Evangelicals for pluralism

Time Magazine recently did a piece on evangelicals bridging the racial divide. It describes the work that Willow Creek founder … Continued

Time Magazine recently did a piece on evangelicals bridging the racial divide. It describes the work that Willow Creek founder Bill Hybels and his colleague Alvin Bibbs (men that I know personally and respect greatly) are doing to make 11 o’clock on Sunday morning a vision of the American ideal of racial harmony instead of — as Dr. Martin Luther King Jr. famously said — “the most segregated hour the week.” It involves everything from growing minority membership to including references and worship styles from the African American tradition into services. Like any big change, this has involved sacrifice. When Hybels had his ‘conversion experience’ about America’s race problem (after reading a book that Alvin Bibbs, an African-American, passed on to him), he committed to making Willow a model of the solution. Going against the 24-year history of Willow Creek, Hybels started preaching about the importance of engaging race as a justice issue. A few years later, he threw down the gauntlet: bridging the racial divide is “part of who we are, and if it can’t be part of who you are, you probably need to find a church that doesn’t talk about this issue.” He lost members, but living more deeply into his faith made the sacrifice worth it.

This is what I love about evangelicals, about religious people period, actually. Their willingness to follow a cosmic sense of what’s right, even if there are earthly sacrifices to be made.

I believe evangelicals are the most powerful culture-shaping force in America. Hollywood has reach and glamor, Harvard has intellectual muscle, but both are tainted by charges (some true, some unfair) of elitism. Evangelical Christianity is a middle America movement with huge numbers, loud microphones and an ethos that huge swaths of this country – whether they sing praise songs in church or not – identifies with. Take my mother, an Indian Muslim woman who lives in suburban Chicago and teaches accounting at a community college. Imagine my surprise when I walked into her home the other week and she was listening to Christian radio! “What’s this about?” I asked. “I like the soothing voice and the music. It’s always positive and never dirty.”

Most importantly, when evangelicals engage cultural issues, those issues turn. That’s why so many people were excited when Rich Cizik, then VP of the National Association of Evangelicals, put his stake in the ground around the environment. The best example of this may be AIDS. In 1985, the image of AIDS was a gay bath house in San Francisco that the culture should curse. In 2005, the image of AIDS was an orphan in Africa that the world should help. Evangelicals helped create the first image, and then after many had real-world experiences of the devastation in Africa, tore that image down and erected the second one. That is astounding cultural power.

And now some evangelicals are taking on the issue of the faith divide. A few years ago I had the great honor of speaking at the Q Conference, a gathering that explores new issues relevant to the evangelical community. I’ve written about how Rick Warren and Jim Wallis have increasingly reached out to Muslims and how Skye Jethani, an important young preacher and writer, has been eloquent on this issue . My colleague and friend on Obama’s Faith Council, Pastor Joel Hunter, had the youth group at his Northland Church participate in an interfaith service week with a Muslim-Christian Service project.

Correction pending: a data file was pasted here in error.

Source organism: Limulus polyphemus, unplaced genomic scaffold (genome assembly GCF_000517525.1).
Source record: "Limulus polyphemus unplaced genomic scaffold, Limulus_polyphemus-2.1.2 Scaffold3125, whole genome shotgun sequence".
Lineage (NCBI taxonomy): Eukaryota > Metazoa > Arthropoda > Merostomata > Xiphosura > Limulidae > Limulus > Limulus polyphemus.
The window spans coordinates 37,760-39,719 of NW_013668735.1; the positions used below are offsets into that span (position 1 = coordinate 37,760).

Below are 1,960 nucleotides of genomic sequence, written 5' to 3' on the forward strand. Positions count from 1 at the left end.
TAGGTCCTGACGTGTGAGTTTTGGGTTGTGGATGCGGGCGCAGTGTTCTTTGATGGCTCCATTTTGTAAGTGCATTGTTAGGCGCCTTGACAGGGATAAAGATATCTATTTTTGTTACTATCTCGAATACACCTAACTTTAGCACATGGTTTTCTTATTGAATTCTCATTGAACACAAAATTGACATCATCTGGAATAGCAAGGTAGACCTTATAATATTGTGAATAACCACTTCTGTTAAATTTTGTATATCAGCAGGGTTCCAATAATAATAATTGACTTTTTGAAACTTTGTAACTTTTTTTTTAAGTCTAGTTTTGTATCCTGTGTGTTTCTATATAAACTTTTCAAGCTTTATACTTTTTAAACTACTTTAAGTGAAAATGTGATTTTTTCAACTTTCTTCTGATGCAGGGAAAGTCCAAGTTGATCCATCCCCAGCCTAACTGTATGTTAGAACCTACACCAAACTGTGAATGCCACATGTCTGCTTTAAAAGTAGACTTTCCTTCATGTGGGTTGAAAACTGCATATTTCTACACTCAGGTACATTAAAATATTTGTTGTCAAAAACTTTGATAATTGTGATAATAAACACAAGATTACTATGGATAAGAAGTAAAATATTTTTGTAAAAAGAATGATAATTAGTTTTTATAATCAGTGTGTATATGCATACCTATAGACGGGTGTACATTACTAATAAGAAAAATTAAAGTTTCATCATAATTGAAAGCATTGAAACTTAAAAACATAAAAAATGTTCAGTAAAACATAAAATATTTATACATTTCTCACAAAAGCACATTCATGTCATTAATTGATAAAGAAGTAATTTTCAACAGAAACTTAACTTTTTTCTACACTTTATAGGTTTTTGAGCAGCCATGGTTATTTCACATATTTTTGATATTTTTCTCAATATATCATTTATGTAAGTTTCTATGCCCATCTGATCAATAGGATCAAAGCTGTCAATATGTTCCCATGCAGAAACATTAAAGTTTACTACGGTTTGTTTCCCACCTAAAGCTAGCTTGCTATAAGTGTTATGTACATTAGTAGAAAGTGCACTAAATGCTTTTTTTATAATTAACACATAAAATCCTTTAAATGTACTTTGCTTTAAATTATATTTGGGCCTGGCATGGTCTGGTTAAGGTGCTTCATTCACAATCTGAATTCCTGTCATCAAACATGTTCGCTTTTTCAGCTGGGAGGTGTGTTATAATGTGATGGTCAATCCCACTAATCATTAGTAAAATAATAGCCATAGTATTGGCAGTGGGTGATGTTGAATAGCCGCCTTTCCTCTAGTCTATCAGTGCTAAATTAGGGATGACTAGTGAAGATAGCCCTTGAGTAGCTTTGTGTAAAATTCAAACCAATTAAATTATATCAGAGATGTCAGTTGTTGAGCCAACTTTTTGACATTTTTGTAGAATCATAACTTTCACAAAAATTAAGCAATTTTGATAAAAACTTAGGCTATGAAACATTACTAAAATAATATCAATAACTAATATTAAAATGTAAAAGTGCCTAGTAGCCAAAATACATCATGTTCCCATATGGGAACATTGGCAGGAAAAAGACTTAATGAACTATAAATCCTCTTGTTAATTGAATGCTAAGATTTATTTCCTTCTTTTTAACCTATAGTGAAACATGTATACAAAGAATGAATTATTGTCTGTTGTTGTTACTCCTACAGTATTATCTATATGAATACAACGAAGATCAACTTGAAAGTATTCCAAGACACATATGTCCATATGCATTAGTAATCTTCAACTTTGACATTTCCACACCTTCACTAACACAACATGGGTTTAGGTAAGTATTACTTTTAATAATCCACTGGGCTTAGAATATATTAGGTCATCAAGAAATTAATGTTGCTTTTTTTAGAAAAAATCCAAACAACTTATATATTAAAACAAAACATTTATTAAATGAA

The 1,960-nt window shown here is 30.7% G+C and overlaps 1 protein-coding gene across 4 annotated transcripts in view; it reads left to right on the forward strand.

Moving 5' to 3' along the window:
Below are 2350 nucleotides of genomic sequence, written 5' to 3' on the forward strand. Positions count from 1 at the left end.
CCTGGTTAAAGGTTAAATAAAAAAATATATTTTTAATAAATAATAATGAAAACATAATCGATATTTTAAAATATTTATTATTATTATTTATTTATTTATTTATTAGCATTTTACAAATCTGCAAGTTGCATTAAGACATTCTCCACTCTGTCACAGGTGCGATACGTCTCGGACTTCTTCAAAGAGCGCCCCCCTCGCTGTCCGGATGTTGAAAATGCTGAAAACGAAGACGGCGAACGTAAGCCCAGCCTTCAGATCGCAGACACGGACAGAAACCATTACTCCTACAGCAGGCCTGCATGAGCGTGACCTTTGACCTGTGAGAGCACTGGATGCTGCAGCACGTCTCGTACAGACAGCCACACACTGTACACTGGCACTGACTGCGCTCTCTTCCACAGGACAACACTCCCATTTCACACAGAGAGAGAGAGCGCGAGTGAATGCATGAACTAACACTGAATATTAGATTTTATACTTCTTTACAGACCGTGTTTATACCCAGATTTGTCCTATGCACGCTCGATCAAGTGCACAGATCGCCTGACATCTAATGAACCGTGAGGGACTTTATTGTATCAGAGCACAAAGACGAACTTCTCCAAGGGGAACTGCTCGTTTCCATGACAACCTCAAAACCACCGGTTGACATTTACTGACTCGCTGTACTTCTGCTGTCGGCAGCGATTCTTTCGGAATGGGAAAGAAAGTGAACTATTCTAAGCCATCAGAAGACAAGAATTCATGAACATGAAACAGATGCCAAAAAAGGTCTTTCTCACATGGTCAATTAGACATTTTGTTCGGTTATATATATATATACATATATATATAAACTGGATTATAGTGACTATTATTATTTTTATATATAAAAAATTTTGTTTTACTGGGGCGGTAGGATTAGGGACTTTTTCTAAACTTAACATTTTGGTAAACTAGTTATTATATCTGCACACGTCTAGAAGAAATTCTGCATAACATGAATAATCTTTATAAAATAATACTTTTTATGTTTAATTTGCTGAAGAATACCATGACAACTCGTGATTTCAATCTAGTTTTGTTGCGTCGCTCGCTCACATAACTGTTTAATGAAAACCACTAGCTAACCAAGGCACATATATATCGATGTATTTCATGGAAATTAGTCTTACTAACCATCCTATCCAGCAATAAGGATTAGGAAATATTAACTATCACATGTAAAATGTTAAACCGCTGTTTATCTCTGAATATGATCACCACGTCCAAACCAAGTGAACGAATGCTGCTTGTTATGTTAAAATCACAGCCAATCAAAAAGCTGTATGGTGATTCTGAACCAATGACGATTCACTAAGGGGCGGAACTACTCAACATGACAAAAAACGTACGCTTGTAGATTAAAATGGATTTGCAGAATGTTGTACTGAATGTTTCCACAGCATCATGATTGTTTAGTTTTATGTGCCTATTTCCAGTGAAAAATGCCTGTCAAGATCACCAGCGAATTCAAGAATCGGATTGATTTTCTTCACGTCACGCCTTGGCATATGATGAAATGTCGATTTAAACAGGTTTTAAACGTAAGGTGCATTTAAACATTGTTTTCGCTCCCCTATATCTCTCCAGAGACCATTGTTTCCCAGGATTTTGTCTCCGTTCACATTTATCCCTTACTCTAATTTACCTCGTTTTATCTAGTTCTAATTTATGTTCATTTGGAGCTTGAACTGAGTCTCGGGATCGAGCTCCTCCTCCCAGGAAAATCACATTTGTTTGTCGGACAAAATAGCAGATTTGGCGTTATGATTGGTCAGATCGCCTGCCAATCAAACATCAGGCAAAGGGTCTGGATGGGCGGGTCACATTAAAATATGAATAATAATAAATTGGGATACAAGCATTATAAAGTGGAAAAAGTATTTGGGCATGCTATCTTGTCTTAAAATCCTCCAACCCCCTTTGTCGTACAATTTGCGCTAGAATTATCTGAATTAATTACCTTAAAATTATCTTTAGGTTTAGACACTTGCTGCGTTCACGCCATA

Pastor Bob Roberts has just put out an excellent book on this topic, Real-Time Connections. It describes Bob’s travels in Vietnam and the Muslim world, his friendships with non Christians, and his commitment to serving others of all faiths not primarily to make them Christian but to make himself more Christian.

It is a beautiful, brave book. And it gives me a ton of hope. Notre Dame political scientist David Campbell says that evangelical churches taking on race can be the final step in America’s transcending our original sin. I believe if evangelicals bridge the faith divide, we could make the 21st century one characterized by interfaith cooperation rather than religious conflict.

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  • justillthennow

    Hello Coloradodog, Perhaps you can re-read the essay, but with a more open mind and heart. You have evangelicals as stone, perhaps, unwilling to change or grow. Maybe that is not the case, it just requires the right combination. Like for all of us.I am usually one who has a more dim view of the elitism of Evangelism, and blame them for many troubles in society. And I kinda think I am right for that! But that does not mean that I am ultimately right, and everyone and every organization and organism can change. Can you?

  • coloradodog

    Evangelicals (by their very definition) for pluralism is an oxymormon. It’s like saying Huckabees for gay rights.

  • Counterww

    And what troubles do you lay at the feet of evangelicals?This should be rich.

  • Paganplace

    “”This is what I love about evangelicals, about religious people period, actually. Their willingness to follow a cosmic sense of what’s right, even if there are earthly sacrifices to be made.””The only problem is… The ‘sacrifice’ is usually a scapegoat.

  • justillthennow